In our study, increasing the amount of feed delivered led to a higher AFI. These results are similar to those obtained for Penaeus monodon by Allan et al. (1995). The authors reported that AFI was significantly higher when a high feeding rate was adopted. Since shrimp have small stomachs, feed intake in penaeid shrimp can occur while an earlier meal is still being digested. Nunes and Parsons (2000) reported that in juvenile Farfantepenaeus subtilis, food load occurred progressively as more feed was given and evacuated from stomach, while feeding continued at reduced levels. Satiation is suggested to be controlled by the loading capacity of their digestive gland, where final digestion and absorption of nutrients take place. Our experimental diets likely contained similar levels of digestible energy, so AFI was limited by energy satiation.

In the present study, effects of dietary Met and feed allowance levels on proximate composition of whole shrimp body and muscle after the feeding trial were not analyzed. Under similar rearing conditions, Façanha et al. (2016) was not able to detect any significant differences in the content of CP, Met, total sulfur amino acids, and sum of essential amino acids in the muscle, hepatopancreas, and natural food of L. vannamei fed graded levels of dietary Met during 10 weeks of rearing.

The different shrimp performance outcomes in our study indicate that exogenous variables (e.g., natural food availability, stocking density), other than the animal alone, have an impact on the level of dietary Met that should be targeted for maximum growth. It was also possible to determine that shrimp yield and growth can be affected by both feed allowance and dietary Met content. Shrimp grow slower, and lower yields are achieved when feed and Met allowance are restricted. This will occur regardless of the dietary Met content.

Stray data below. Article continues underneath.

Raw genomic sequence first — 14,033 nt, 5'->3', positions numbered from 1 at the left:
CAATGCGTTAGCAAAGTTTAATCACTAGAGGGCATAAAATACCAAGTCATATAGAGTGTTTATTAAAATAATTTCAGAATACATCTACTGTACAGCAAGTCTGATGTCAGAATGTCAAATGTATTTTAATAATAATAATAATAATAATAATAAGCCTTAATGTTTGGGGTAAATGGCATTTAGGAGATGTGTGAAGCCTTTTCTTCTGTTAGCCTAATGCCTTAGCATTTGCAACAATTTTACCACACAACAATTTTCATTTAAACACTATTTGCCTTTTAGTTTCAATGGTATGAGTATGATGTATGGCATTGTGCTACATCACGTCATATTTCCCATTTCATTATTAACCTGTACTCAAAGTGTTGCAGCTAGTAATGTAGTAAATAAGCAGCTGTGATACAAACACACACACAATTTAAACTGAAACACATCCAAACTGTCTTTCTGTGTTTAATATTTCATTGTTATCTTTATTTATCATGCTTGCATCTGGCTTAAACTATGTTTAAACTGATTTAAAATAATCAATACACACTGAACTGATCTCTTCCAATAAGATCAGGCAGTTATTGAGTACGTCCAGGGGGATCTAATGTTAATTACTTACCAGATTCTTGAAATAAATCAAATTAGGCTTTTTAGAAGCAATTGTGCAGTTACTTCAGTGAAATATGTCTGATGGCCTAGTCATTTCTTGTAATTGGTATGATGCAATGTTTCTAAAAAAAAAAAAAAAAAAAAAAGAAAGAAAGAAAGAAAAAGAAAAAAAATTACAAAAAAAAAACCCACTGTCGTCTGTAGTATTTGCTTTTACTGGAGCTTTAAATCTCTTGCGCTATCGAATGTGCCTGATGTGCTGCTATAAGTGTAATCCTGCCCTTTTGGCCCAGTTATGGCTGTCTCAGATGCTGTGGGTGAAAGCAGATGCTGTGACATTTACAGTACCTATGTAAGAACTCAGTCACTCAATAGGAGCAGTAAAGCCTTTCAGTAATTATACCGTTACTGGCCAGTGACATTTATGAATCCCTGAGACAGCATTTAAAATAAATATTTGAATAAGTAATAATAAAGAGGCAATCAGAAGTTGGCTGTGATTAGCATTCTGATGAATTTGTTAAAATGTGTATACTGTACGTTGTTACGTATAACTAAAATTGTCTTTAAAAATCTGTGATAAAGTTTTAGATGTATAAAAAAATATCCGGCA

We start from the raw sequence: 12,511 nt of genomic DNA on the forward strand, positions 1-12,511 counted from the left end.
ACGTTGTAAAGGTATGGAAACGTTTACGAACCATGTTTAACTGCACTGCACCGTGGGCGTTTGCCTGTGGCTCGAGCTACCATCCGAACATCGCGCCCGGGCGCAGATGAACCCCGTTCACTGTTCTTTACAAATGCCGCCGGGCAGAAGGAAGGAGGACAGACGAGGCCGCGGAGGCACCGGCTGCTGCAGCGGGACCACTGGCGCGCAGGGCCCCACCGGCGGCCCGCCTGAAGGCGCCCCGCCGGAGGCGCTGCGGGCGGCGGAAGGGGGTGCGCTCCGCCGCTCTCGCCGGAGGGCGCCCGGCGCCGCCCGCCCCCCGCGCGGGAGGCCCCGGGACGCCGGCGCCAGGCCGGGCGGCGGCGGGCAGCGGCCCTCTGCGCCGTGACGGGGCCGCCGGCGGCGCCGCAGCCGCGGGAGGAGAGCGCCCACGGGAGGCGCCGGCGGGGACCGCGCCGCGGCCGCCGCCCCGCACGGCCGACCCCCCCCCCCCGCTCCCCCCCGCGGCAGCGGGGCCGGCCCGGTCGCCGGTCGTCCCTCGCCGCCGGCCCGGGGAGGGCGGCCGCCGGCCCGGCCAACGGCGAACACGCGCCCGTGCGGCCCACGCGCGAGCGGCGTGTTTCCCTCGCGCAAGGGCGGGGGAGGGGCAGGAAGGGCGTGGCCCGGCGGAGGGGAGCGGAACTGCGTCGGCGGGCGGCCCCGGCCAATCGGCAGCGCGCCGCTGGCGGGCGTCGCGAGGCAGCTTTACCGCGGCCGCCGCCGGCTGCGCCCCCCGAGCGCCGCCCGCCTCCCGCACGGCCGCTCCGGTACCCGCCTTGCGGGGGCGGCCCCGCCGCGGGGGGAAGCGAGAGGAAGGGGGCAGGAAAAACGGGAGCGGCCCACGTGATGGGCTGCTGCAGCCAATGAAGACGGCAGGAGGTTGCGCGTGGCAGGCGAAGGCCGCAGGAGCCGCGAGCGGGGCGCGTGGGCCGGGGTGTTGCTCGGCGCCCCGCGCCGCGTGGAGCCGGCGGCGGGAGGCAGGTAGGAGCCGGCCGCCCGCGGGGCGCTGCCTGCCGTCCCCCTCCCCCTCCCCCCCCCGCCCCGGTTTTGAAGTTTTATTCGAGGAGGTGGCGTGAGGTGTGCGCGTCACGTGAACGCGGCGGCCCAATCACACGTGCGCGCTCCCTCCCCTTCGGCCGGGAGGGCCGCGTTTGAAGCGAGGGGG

There is a sparing effect of dietary methionine for L. vannamei when feed inputs are increased. Thus, whiteleg shrimp appear to have an absolute daily requirement for dietary methionine based on ration size. Higher feed allowance compensates for lower levels of dietary methionine, allowing shrimp to reach larger body weights without any significant cost to feed efficiency. This is explained by the fact that higher amounts of feed translate into a higher allowance of dietary Met (methionine + cysteine) and other nutrients.


The first author received a scholarship from Fundação Cearense de Apoio ao Desenvolvimento Científico e Tecnológico (FUNCAP, Edital 03/2014). The last author acknowledges the support from a research productivity fellowship (CNPq/MCTIC, PQ# 303678/2017-8).


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Received: August 21, 2018; Accepted: July 02, 2019


Conflict of Interest

The authors declare no conflict of interest.

Author Contributions

Conceptualization: C. Figueiredo-Silva and A.J.P. Nunes. Data curation: A.J.P. Nunes. Formal analysis: F.N. Façanha and A.J.P. Nunes. Funding acquisition: A.R. Oliveira-Neto, C. Figueiredo-Silva and A.J.P. Nunes. Investigation: F.N. Façanha, H. Sabry-Neto, A.R. Oliveira-Neto, C. Figueiredo-Silva and A.J.P. Nunes. Methodology: F.N. Façanha, A.R. Oliveira-Neto, C. Figueiredo-Silva and A.J.P. Nunes. Project administration: F.N. Façanha, H. Sabry-Neto, A.R. Oliveira-Neto and A.J.P. Nunes. Resources: A.J.P. Nunes. Software: A.J.P. Nunes. Supervision: H. Sabry-Neto, A.R. Oliveira-Neto, C. Figueiredo-Silva and A.J.P. Nunes. Validation: A.R. Oliveira-Neto. Writing-original draft: F.N. Façanha and A.J.P. Nunes. Writing-review & editing: A.R. Oliveira-Neto, C. Figueiredo-Silva and A.J.P. Nunes.